I never get intimidated by the opponent’s reputation: Shiva Thapa
Sports can be a great leveller. When he became the youngest boxer to qualify for the 2012 London Olympics and crashed out in the first round, there was nobody to receive him at the Lokopriya Gopinath Bordoloi International airport in his hometown Guwahati, Assam, save for his family members.
Eleven months later, it was an entirely different scenario as Shiva Thapa was accorded a hero’s welcome at the same airport after he became the youngest Indian to win the gold medal in the recently held Asian Boxing Championships in Amman, Jordan.
The precociously talented pugilist was received at the Guwahati airport by friends, family members, members of boxing associations as well as various social organizations. The sight of Shiva being greeted with flowers, ‘gamosa’ (scarfs) and ‘japi’ (Assamese decorative bamboo hat) and being taken in a truck from the airport to his Birubari residence in the city must have given him a ‘high’, which should spur him to corner more glory in future. “I’m overwhelmed with the welcome I got at the airport. It will give me more encouragement to keep working hard and fare well for the country. It always feels special to be recognised for your efforts and I’m feeling the same,” Shiva says in an exclusive interview to Sportskeeda.
The 19-year-old boxer annexed the gold medal in the recently-held Asian Boxing Championships, outboxing local favourite Obada Alkabeh in the final on a split decision of 2-1 in a needle contest.
Shiva has always been rated highly in Indian boxing circles – unlike most other boxers, his transition from the junior ranks to the senior level has been quite a smooth one. He burst on the senior stage in 2011, walking home with an eye-catching gold in the 58th Senior Nationals held in Tamil Nadu mauling local lad V Maniknandan 13-6 to announce himself on the national stage. “It was my debut in the senior nationals, but I was not overawed by the occasion. I was playing an opponent who was enjoying the home crowd support but still beat him convincingly,” he recalls.
The 2012 London Olympics was a bit of a dampener as he lost to Mexico’s Oscar Valdez Fierro 9-14 in the first round, but there were lessons to be learnt. Shiva took the London experience as a big learning curve. “When I was playing at the junior level, my focus was to represent the country at the 2016 Rio Olympics, but I qualified for the 2012 Olympics at the age of 18, something I had not expected to happen. So that way, the London Olympics experience will surely help me to make a podium finish in the 2016 Olympics,” he puts forth his thoughts.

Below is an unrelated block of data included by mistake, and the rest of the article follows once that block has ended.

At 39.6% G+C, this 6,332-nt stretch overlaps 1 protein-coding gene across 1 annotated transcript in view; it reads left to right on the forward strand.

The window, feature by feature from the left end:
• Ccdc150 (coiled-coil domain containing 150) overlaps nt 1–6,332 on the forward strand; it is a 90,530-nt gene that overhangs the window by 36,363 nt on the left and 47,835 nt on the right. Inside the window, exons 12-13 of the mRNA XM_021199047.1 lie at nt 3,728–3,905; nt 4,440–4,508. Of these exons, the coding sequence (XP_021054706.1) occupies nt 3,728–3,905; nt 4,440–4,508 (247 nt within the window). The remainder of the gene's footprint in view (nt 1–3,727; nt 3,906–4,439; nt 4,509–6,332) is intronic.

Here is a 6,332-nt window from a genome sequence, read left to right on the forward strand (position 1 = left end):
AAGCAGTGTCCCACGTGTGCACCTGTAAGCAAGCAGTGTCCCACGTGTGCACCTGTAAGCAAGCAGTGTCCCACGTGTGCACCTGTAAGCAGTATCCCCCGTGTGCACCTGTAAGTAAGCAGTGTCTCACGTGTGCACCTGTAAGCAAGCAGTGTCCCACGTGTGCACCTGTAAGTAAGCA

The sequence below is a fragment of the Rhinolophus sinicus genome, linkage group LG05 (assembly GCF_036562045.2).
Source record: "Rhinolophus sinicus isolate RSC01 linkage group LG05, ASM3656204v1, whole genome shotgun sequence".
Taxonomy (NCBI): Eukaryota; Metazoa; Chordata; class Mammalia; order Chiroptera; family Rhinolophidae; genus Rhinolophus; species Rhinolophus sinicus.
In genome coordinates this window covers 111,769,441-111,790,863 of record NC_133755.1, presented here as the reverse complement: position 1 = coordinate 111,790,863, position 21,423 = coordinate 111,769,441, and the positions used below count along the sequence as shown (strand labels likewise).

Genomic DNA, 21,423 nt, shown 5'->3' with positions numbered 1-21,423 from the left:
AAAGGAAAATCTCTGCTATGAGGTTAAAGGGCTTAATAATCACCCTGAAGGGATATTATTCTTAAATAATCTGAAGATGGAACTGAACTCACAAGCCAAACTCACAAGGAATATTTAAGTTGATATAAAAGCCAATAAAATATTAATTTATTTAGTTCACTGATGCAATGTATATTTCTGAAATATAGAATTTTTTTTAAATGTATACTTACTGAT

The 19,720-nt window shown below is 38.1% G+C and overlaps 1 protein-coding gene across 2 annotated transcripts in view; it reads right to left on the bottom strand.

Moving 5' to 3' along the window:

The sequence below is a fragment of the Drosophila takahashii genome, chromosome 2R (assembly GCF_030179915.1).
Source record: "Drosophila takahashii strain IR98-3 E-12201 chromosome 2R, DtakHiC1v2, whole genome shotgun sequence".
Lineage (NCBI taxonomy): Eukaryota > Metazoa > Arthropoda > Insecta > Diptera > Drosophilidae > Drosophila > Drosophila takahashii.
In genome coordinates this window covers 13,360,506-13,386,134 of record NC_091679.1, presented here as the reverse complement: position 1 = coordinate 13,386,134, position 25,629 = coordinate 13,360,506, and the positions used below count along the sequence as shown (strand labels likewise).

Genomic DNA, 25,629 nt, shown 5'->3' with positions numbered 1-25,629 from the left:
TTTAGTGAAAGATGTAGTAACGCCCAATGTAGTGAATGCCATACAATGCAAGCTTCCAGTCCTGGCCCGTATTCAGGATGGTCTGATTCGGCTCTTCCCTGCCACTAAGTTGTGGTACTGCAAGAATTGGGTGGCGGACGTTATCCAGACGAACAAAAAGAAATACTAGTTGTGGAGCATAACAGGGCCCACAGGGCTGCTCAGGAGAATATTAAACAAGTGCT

Not many know that Shiva played in only three senior international tournaments before he embarked on the Olympics campaign. But he made all sit up and take notice of his boxing prowess when he clinched the gold in the 2012 Asian Olympic Qualifiers in Astana, Kazakhstan, en route to sealing a berth in the London Olympics.
The 56-kg boxer got the better of Syria’s Wessam Salamana 18-11 to clinch his second successive senior international gold medal following his triumph in the 2011 Belgrade Winner tournament. “The Astana event was a fantastic experience for me. I defeated former Olympic silver medallist Worapoj Petchkoom 16-10 to enter the semifinals. The win gave me a lot of confidence, and I boxed with more confidence against Wessam in the final bout,” he says.
Sports runs in the Thapa ménage. His father Padam Thapa is a former karate player, who now doubles up as a karate instructor besides running his furniture business. Shiva’s elder brother, Gobind Thapa, is also a skilled boxer, who was a bronze medallist in the 2007 National Games in Guwahati. “Trust me, my brother is better than me. He often defeats me during sparring sessions, he is very talented. He is now employed with the Army and based in Shillong,” Shiva showers immense respect for his elder brother.
Shiva owes what he is today to his dad. “My father really slogged to ensure I got my proper diet and practice. I owe all my success to him as well as to my coaching staff.”
Shiva learnt his boxing lessons under NIS coach Amar Deke when he was enrolled in the Sports Authority of India (SAI) in 2003 before he gradually shifted based to the Pune-based Army Sports Institute (ASI). Ever since he made it to the senior level, he now regularly trains at NIS, Patiala.
The bantamweight boxer is spending much-cherished time with his family members before he joins the national camp in Patiala in preparations for the World Boxing Championships to be held in October. So, how does he assess his chances in the marquee event? “Look, I never take my opponent lightly or get too intimidated by the reputation of my opponent. Realistically speaking, no boxer is unbeatable. Having said that, I feel boxers from Ukraine, Kazakhstan, Cuba and Thailand are going to pose big threats. The junior boxers who are coming through the ranks from these countries are really good,” he says matter-of-factly.
The Assam teenage boxer cited the example of how the new generation of boxers from Cuba are a class apart. “Look at Cuba’s Robeisy Ramirez; he won the gold in London Olympics and is only 18. It shows the depth of talent the new generation of Cuban boxers have. Indian boxers have to watch out for these pugilists in the World Championships,” he concludes.